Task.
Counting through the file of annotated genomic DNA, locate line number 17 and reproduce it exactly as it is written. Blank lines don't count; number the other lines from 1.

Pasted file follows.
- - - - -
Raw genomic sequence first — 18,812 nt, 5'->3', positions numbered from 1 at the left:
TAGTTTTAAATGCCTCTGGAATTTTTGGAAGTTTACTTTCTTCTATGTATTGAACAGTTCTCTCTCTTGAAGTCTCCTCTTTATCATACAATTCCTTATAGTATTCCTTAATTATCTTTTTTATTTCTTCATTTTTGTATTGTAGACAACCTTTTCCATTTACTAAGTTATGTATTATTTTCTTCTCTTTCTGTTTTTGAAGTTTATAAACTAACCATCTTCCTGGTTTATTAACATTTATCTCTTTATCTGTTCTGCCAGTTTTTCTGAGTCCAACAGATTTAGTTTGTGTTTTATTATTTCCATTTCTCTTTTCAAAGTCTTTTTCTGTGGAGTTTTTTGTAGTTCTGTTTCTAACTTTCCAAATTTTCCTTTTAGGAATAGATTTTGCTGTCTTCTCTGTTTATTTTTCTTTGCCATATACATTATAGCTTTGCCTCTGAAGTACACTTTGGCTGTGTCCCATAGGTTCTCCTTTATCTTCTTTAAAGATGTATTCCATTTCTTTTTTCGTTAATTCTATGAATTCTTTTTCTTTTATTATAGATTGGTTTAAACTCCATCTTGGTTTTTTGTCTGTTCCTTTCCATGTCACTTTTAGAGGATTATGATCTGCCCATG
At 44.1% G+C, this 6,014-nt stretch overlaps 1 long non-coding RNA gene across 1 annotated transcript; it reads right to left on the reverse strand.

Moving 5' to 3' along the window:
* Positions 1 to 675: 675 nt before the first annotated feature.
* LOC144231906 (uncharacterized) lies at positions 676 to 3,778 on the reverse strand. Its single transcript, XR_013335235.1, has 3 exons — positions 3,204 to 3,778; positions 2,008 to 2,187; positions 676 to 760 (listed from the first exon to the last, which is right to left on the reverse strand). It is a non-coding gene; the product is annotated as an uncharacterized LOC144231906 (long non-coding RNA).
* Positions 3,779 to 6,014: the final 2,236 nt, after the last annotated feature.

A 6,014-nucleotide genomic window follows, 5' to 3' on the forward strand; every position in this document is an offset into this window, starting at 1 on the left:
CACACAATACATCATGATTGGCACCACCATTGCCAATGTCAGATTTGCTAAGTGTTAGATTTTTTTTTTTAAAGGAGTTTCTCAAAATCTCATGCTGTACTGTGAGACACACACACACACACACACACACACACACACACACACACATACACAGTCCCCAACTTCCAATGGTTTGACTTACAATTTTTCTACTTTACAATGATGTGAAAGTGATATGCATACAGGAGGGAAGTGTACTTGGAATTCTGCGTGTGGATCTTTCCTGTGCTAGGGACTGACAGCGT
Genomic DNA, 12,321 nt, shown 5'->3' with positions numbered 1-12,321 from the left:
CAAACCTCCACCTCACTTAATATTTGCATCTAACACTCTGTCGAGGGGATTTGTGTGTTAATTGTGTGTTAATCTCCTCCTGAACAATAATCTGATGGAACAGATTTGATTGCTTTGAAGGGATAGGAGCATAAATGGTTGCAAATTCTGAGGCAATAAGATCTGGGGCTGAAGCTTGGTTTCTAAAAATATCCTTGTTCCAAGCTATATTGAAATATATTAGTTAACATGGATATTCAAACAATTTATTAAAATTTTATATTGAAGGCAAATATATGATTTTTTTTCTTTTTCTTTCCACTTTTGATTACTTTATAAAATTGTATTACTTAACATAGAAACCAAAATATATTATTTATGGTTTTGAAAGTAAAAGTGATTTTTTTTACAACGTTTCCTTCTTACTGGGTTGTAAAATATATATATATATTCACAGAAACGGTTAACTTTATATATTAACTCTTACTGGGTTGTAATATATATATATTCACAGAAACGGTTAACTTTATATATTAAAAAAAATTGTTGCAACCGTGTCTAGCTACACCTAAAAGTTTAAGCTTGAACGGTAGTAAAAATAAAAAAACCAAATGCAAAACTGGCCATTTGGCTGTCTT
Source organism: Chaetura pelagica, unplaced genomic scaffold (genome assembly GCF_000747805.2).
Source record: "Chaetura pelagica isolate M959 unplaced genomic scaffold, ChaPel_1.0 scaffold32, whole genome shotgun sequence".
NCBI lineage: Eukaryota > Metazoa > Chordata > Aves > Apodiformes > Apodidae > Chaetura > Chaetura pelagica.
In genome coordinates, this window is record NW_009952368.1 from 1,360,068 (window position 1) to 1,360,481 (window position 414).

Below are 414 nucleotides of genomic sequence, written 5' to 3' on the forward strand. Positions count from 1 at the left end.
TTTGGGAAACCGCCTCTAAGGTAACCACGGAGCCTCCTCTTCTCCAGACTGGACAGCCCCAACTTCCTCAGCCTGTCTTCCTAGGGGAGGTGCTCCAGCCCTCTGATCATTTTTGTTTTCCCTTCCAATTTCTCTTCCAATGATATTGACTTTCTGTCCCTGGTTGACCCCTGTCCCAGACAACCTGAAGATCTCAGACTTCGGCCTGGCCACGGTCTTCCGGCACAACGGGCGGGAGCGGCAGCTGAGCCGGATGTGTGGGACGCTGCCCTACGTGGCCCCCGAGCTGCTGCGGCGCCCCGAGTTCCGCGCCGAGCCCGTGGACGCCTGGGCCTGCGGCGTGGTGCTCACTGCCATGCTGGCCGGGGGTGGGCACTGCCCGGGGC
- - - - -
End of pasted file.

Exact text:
TTTGGGAAACCGCCTCTAAGGTAACCACGGAGCCTCCTCTTCTCCAGACTGGACAGCCCCAACTTCCTCAGCCTGTCTTCCTAGGGGAGGTGCTCCAGCCCTCTGATCATTTTTGTTTTCCCTTCCAATTTCTCTTCCAATGATATTGACTTTCTGTCCCTGGTTGACCCCTGTCCCAGACAACCTGAAGATCTCAGACTTCGGCCTGGCCACGGTCTTCCGGCACAACGGGCGGGAGCGGCAGCTGAGCCGGATGTGTGGGACGCTGCCCTACGTGGCCCCCGAGCTGCTGCGGCGCCCCGAGTTCCGCGCCGAGCCCGTGGACGCCTGGGCCTGCGGCGTGGTGCTCACTGCCATGCTGGCCGGGGGTGGGCACTGCCCGGGGC